Why Self Care As A Mother Is The Most Generous Thing You Can Do For Your Baby

Photography: Nina Strehl

By Suzy McCleary 

Self care as a mother is not selfish, it is vital for your and your baby’s survival.

 “If you enter a room with a mother and a screaming child, you may feed the child but tomorrow the child may be screaming again.  But if you feed the mother, she will now be well enough to look after the child.”

These wise words are the teachings of many ancient cultures including Chinese Medicine. Taking care of yourself is not selfish. It is taking care of your baby, your family and the wider community. Ignoring this can lead to a lifetime of ill health for both you and your baby.

Following the birth of your baby is a special period known as the “Golden Month”. This is a beautiful tradition of many ancient cultures where mothers are nourished and nurtured by older women for first 40 days of her baby’s life. During this time the mother is considered as delicate as her newborn baby and it is recognized as the most important time for rest, recovery and for many, a complete renewal of their health. The name Golden Month was derived from the fact that any illness that a mother had prior to becoming pregnant could be healed during this time.

Sadly the opposite is often true.

Due to the blood loss and the sheer exhaustion of the birthing process you are more vulnerable, no matter what the delivery method, and that any disease that is contracted during this time can stay with you for a lifetime. The pressure on our mothers today has meant that we often feel inadequate or that we are not coping if we can’t do it all. This has led to high levels of post-natal depression, fatigue and difficulty maintaining breastfeeding successfully.

Our culture rewards and applauds mums who appear to recover and are back to their regular life within a few weeks. “Go girl, you look amazing!” is the cry across social media. However, pounding the pavement to shed the last 5-10 kg so you can fit back into your favourite jeans has enormous negative consequences for both you and your baby. Bonding, comfort, breastfeeding, happiness and health are all strongly impacted. We find that failing to give yourself the opportunity for complete recovery can cause your baby to develop colic and increases your risk of postnatal depression. Those extra kilos that you carry are required to give you the energy to get through sleepless nights and are essential for being able to produce enough quality breast milk. If you go without so does your baby. Those additional calories are essential to support this additional demand on your body.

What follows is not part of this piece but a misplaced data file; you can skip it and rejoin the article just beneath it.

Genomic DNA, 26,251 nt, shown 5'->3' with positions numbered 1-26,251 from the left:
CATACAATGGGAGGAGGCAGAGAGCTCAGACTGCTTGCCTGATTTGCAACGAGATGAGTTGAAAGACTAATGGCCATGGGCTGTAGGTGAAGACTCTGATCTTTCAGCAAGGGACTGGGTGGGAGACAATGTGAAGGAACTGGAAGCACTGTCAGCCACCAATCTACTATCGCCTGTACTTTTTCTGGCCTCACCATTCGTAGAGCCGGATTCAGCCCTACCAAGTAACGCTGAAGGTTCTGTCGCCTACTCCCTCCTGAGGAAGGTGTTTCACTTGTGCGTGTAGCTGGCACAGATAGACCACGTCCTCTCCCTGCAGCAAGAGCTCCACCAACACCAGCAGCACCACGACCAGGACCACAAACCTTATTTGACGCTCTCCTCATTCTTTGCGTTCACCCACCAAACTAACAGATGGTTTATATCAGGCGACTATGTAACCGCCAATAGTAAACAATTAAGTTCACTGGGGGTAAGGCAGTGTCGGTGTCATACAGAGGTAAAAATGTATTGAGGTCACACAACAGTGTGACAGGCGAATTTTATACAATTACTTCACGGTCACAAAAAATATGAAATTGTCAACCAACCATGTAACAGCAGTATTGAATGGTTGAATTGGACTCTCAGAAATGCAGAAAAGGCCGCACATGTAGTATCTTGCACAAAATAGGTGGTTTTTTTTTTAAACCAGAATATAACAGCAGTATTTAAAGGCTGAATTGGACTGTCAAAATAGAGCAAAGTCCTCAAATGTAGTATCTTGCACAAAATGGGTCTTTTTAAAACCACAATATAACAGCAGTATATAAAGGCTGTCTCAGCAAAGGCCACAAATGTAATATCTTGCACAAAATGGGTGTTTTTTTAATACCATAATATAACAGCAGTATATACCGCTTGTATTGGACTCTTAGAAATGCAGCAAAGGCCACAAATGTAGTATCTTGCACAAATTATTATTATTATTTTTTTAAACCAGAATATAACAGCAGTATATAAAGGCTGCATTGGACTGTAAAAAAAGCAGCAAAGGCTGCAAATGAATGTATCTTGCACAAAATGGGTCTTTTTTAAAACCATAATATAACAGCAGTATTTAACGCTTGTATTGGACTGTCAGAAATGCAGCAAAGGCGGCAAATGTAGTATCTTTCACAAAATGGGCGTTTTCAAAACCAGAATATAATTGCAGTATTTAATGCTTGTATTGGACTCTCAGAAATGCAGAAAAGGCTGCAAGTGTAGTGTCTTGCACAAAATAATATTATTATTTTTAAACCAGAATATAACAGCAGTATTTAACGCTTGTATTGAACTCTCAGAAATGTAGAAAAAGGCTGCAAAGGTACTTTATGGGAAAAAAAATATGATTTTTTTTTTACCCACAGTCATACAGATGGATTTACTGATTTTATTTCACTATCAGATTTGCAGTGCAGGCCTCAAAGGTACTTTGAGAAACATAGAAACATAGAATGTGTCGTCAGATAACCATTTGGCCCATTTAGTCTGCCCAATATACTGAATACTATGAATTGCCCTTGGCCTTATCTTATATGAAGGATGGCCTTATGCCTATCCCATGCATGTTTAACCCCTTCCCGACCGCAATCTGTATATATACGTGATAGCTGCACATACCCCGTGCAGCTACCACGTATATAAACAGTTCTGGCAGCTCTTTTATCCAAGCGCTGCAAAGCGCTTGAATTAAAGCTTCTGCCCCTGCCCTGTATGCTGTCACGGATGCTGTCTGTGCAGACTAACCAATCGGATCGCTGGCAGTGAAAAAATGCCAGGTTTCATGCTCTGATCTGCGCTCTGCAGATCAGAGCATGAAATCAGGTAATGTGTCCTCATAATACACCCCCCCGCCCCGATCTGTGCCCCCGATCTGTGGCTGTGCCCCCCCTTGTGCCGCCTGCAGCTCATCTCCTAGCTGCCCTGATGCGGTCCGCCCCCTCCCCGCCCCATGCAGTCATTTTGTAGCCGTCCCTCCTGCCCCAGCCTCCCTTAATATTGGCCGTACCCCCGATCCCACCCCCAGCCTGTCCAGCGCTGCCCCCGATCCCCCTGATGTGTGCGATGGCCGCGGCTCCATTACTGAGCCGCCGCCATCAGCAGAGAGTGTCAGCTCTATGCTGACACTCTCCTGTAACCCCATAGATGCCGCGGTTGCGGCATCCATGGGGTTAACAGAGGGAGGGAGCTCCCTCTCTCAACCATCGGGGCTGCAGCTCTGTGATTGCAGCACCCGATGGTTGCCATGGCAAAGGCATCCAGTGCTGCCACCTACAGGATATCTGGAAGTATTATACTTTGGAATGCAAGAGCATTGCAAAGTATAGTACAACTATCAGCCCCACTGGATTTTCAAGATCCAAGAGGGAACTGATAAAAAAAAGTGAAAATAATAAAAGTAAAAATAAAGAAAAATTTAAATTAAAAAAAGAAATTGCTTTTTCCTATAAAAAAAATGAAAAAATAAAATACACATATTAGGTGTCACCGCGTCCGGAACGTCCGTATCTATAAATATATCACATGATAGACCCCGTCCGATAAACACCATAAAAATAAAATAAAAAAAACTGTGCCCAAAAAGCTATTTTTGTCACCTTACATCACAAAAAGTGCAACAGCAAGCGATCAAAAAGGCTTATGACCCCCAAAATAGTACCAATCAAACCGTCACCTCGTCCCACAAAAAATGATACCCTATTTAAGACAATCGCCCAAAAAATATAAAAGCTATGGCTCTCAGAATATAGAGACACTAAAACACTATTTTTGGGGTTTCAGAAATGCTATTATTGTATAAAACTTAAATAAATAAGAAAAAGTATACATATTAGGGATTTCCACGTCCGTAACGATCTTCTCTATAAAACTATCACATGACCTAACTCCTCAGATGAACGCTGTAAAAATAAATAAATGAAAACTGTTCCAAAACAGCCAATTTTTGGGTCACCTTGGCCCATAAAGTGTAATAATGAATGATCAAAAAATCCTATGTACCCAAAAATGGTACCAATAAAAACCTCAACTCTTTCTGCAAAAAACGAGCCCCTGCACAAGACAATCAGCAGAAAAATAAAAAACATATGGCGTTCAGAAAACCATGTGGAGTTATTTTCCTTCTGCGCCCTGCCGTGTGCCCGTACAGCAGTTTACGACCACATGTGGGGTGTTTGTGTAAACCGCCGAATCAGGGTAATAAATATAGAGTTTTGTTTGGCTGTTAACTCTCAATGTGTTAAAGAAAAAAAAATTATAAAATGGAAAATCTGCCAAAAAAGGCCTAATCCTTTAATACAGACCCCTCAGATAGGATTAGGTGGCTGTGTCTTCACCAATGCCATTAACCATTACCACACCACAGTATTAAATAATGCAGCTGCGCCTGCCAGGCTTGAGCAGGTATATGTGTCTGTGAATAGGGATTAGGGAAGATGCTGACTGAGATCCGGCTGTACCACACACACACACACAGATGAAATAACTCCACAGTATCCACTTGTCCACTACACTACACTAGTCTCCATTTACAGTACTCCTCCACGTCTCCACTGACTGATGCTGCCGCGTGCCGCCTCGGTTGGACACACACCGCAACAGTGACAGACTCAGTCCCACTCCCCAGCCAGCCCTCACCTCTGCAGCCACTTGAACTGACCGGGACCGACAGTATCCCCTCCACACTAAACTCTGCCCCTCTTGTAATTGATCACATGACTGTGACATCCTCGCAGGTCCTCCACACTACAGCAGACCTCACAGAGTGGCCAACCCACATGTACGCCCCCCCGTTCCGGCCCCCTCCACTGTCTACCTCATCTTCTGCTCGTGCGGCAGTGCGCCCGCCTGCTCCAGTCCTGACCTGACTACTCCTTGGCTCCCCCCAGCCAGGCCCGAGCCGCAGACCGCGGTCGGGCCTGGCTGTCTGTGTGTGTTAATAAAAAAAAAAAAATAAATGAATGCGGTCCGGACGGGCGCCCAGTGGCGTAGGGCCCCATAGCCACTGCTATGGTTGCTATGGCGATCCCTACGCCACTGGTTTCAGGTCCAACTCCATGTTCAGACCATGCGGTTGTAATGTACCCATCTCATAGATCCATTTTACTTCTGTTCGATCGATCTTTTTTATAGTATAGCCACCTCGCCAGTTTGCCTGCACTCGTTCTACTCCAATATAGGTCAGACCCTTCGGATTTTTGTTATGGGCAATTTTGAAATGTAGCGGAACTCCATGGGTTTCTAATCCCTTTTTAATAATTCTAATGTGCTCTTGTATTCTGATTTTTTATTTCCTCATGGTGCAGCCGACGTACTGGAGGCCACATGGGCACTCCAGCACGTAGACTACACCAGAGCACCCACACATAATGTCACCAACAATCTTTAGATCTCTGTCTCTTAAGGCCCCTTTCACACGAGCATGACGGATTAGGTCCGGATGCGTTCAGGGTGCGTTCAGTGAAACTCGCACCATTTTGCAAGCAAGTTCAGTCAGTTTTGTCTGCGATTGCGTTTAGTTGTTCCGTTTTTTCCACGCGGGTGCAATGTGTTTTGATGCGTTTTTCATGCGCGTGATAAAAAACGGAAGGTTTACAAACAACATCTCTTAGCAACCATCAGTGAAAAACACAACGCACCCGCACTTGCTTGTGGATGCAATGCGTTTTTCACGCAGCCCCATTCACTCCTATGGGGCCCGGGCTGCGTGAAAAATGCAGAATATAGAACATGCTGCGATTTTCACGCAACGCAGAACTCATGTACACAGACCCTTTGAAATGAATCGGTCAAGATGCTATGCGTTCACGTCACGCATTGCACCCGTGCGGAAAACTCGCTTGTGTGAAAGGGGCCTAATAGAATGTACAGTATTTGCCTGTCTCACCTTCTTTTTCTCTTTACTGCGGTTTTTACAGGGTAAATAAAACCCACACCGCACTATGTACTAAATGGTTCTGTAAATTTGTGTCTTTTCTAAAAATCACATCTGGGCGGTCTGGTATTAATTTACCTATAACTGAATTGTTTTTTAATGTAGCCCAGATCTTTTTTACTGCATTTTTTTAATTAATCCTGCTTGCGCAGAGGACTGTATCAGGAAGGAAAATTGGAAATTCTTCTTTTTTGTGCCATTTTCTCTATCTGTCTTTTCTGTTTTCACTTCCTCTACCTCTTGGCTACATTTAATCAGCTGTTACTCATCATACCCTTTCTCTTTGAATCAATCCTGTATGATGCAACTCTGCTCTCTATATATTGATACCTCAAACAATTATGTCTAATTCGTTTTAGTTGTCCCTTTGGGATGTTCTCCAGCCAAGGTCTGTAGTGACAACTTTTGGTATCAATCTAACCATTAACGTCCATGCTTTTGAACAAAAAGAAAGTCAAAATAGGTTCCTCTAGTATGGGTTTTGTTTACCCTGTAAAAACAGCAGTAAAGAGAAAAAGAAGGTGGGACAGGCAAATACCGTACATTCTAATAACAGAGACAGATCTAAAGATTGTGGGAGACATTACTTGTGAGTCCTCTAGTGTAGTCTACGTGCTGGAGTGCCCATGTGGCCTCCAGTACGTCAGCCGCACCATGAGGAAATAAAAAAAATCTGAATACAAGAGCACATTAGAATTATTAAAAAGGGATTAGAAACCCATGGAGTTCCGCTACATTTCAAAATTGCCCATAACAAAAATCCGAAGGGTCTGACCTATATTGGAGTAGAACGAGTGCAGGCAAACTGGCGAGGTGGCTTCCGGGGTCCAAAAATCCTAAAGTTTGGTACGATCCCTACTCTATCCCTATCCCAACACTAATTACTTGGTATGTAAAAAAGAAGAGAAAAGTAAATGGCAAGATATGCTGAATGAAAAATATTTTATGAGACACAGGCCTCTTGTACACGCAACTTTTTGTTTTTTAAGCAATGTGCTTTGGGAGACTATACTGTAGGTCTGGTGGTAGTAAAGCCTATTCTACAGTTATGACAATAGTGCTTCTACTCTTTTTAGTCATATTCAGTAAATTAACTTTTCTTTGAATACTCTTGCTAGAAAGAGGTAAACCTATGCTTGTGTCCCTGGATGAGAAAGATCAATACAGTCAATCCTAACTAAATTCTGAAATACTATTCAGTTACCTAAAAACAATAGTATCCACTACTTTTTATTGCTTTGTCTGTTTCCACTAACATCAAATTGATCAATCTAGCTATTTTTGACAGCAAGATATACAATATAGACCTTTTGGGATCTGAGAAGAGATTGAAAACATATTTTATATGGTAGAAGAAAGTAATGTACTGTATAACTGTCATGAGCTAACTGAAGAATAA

During the Golden Month, every effort is made to restore your blood, energy and vitality.

Excess stress, emotional disturbances, overwork and fatigue are avoided at all cost and great care is taken to ensure that as a mother you are eating correctly. Mothers are encouraged to eat a diet rich in blood building nutrients focusing on warm, slow, well-cooked foods that are simple and nourishing, such as lamb shanks, osso bucco and vegetable stew. It is essential to increase the amounts of healthy fats in the diet such as flax seed oil, ghee, butter and coconut or olive oil. These fats are the building blocks for hormones and provide essential fatty acids (EFAs) essential for brain health as well as reducing the risk of anxiety and depression. You might have been told it is okay to let the housework go a little.

Well here is the good news why…

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